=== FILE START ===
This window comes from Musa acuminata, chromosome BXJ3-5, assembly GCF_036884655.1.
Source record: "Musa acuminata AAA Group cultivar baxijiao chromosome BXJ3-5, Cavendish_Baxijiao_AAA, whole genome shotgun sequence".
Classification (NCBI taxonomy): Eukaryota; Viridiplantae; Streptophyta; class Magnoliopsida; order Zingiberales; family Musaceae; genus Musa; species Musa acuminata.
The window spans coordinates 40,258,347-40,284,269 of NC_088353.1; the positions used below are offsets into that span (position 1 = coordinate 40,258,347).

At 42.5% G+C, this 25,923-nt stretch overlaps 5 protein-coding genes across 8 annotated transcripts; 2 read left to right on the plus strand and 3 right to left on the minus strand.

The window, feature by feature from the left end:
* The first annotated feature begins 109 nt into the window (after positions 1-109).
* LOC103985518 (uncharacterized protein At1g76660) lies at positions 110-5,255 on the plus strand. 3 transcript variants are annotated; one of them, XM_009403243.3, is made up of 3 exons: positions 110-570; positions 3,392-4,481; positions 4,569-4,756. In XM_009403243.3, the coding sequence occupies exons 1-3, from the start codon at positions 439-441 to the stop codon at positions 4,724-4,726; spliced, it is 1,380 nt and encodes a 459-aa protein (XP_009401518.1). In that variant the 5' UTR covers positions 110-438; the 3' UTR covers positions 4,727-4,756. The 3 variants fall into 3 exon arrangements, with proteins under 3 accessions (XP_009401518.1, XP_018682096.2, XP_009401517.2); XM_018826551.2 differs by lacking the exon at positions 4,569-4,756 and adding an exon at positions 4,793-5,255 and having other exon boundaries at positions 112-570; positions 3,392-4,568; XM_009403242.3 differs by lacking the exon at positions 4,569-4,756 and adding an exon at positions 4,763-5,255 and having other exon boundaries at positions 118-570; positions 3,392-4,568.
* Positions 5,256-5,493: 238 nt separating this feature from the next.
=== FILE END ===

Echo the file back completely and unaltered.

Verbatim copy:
This window comes from Musa acuminata, chromosome BXJ3-5, assembly GCF_036884655.1.
Source record: "Musa acuminata AAA Group cultivar baxijiao chromosome BXJ3-5, Cavendish_Baxijiao_AAA, whole genome shotgun sequence".
Classification (NCBI taxonomy): Eukaryota; Viridiplantae; Streptophyta; class Magnoliopsida; order Zingiberales; family Musaceae; genus Musa; species Musa acuminata.
The window spans coordinates 40,258,347-40,284,269 of NC_088353.1; the positions used below are offsets into that span (position 1 = coordinate 40,258,347).

At 42.5% G+C, this 25,923-nt stretch overlaps 5 protein-coding genes across 8 annotated transcripts; 2 read left to right on the plus strand and 3 right to left on the minus strand.

The window, feature by feature from the left end:
* The first annotated feature begins 109 nt into the window (after positions 1-109).
* LOC103985518 (uncharacterized protein At1g76660) lies at positions 110-5,255 on the plus strand. 3 transcript variants are annotated; one of them, XM_009403243.3, is made up of 3 exons: positions 110-570; positions 3,392-4,481; positions 4,569-4,756. In XM_009403243.3, the coding sequence occupies exons 1-3, from the start codon at positions 439-441 to the stop codon at positions 4,724-4,726; spliced, it is 1,380 nt and encodes a 459-aa protein (XP_009401518.1). In that variant the 5' UTR covers positions 110-438; the 3' UTR covers positions 4,727-4,756. The 3 variants fall into 3 exon arrangements, with proteins under 3 accessions (XP_009401518.1, XP_018682096.2, XP_009401517.2); XM_018826551.2 differs by lacking the exon at positions 4,569-4,756 and adding an exon at positions 4,793-5,255 and having other exon boundaries at positions 112-570; positions 3,392-4,568; XM_009403242.3 differs by lacking the exon at positions 4,569-4,756 and adding an exon at positions 4,763-5,255 and having other exon boundaries at positions 118-570; positions 3,392-4,568.
* Positions 5,256-5,493: 238 nt separating this feature from the next.